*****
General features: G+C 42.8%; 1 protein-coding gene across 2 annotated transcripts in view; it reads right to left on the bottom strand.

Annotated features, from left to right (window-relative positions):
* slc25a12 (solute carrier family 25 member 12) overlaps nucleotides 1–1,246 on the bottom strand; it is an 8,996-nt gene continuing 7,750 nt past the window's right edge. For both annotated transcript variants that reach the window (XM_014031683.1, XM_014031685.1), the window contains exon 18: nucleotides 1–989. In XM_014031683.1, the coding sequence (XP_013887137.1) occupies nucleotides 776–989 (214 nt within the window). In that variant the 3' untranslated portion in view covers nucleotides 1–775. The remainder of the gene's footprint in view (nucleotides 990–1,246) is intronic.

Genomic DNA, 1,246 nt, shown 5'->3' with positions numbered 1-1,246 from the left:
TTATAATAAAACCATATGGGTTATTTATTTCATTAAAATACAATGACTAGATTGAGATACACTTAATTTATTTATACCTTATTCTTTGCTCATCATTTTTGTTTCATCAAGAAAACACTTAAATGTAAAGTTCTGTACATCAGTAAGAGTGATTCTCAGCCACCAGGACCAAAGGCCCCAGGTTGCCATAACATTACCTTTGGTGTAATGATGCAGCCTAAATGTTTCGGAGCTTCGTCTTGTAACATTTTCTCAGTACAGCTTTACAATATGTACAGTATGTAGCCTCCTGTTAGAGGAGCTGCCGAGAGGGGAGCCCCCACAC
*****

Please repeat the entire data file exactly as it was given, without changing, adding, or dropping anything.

General features: G+C 42.8%; 1 protein-coding gene across 2 annotated transcripts in view; it reads right to left on the bottom strand.

Annotated features, from left to right (window-relative positions):
* slc25a12 (solute carrier family 25 member 12) overlaps nucleotides 1–1,246 on the bottom strand; it is an 8,996-nt gene continuing 7,750 nt past the window's right edge. For both annotated transcript variants that reach the window (XM_014031683.1, XM_014031685.1), the window contains exon 18: nucleotides 1–989. In XM_014031683.1, the coding sequence (XP_013887137.1) occupies nucleotides 776–989 (214 nt within the window). In that variant the 3' untranslated portion in view covers nucleotides 1–775. The remainder of the gene's footprint in view (nucleotides 990–1,246) is intronic.

Genomic DNA, 1,246 nt, shown 5'->3' with positions numbered 1-1,246 from the left:
TTATAATAAAACCATATGGGTTATTTATTTCATTAAAATACAATGACTAGATTGAGATACACTTAATTTATTTATACCTTATTCTTTGCTCATCATTTTTGTTTCATCAAGAAAACACTTAAATGTAAAGTTCTGTACATCAGTAAGAGTGATTCTCAGCCACCAGGACCAAAGGCCCCAGGTTGCCATAACATTACCTTTGGTGTAATGATGCAGCCTAAATGTTTCGGAGCTTCGTCTTGTAACATTTTCTCAGTACAGCTTTACAATATGTACAGTATGTAGCCTCCTGTTAGAGGAGCTGCCGAGAGGGGAGCCCCCACAC